His time there has haunted him in other ways, though. In 2017, he was diagnosed with a very rare form of cancer, “a one-in-a-million” diagnosis that is directly related to his exposure to toxins at the site. He had surgery and chemotherapy and is still undergoing tests and treatment. “It is what it is,” he said. “But it was an honor to go down there and help. Some went into the military [after the attacks]. This was my way of helping.”

Though he has had a rough couple of years, he remains optimistic. “In life, sometimes you’re the ball and sometimes you’re the bat. I’m the ball right now, but I’ll be the bat again,” he remarked smiling.

Helping him on the road to recovery is his wife Brenda, whom he married in 2016. She too is in the same field, a DEA officer with the Suffolk County Sheriff‘s Department. A Naval reservist, she’s been deployed multiple times overseas including Kuwait.

While she was deployed, Atkinson delved into his work as a safety officer at Northwell Health and racked up the most arrests six years in a row with the MTA police. Atkinson also started NYS’s first Narcan training program and Shed the Meds events, both at the Sayville Ambulance Company headquarters. “I noticed there was a [drug abuse] trend and so I figured we had to do something.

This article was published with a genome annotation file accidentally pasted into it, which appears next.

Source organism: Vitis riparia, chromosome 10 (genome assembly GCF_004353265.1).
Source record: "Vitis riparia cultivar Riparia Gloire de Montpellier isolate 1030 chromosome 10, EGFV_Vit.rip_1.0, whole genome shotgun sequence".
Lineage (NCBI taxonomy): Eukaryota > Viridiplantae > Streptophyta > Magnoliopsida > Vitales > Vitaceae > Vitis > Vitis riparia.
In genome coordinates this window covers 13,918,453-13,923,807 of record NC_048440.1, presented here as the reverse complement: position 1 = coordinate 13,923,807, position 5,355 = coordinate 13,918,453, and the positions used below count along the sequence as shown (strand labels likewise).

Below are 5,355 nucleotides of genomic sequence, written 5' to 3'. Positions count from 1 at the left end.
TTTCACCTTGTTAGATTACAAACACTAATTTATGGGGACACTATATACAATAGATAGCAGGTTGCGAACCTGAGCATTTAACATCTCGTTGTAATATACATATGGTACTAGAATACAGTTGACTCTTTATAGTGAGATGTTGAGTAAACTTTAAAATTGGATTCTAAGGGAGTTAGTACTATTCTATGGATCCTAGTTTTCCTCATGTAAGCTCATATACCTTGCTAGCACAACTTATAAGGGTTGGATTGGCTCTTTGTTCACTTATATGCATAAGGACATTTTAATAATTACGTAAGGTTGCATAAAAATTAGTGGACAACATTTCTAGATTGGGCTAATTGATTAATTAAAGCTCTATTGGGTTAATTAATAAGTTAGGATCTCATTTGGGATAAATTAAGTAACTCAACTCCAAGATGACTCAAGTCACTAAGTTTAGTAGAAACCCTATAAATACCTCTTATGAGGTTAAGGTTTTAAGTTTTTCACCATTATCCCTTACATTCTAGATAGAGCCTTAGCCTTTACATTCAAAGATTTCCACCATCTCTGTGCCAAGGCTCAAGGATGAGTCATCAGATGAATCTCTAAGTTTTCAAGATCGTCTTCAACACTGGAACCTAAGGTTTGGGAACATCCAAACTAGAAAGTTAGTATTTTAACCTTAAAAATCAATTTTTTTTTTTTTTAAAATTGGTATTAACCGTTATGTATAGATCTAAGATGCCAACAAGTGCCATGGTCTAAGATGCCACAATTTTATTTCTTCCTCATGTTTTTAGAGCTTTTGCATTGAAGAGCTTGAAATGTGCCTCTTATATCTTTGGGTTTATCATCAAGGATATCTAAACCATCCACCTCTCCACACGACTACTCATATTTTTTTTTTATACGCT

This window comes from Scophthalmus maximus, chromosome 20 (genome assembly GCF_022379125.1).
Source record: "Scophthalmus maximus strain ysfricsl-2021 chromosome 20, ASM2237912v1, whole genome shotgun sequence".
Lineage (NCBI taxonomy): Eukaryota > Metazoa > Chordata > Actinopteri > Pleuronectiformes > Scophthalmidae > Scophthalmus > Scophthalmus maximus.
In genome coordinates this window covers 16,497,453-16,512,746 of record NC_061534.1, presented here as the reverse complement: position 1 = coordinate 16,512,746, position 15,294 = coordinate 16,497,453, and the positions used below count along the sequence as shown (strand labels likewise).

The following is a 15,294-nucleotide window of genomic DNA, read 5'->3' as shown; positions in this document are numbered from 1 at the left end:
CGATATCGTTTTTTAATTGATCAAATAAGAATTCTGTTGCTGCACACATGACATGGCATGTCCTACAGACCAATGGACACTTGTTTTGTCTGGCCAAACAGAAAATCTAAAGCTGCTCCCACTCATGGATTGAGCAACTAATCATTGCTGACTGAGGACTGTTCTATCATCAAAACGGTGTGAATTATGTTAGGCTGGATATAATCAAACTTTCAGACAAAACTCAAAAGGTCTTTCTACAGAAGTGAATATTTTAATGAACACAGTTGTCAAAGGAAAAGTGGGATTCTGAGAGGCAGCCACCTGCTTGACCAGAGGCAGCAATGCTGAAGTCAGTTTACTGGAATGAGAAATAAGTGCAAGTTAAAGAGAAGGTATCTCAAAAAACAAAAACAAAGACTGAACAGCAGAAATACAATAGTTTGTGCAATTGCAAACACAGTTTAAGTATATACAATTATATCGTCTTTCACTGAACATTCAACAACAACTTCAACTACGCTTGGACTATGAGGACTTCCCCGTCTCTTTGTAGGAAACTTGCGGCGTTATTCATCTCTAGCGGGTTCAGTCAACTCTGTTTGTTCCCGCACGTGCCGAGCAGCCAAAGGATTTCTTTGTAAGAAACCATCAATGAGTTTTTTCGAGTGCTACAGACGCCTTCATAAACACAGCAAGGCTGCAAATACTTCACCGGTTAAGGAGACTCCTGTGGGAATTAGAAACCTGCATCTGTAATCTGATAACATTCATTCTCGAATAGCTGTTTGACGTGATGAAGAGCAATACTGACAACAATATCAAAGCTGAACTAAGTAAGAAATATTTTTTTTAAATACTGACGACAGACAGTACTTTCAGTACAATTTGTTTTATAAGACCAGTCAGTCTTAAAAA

“These are just temporary solutions, though,” he said, explaining that more treatment centers and awareness programs are also necessary. 

“He always goes above and beyond,” said fellow Ambulance Company member Melanie Holz. She first met Atkinson when he was only 14 years old and worked for the South Shore Community Organization. She said he worked many years in programs that bettered the lives of youth and their families. There, he started a holiday toy drive in memory of his mother. His connection to that group continues as he serves on the Board of Directors for Youth Enrichment Services, Islip Town’s youth agency that’s responsible for programs and activities in the area. Holz said in addition, Atkinson is a stakeholder in the Great South Bay Coalition, where he provides hours of service.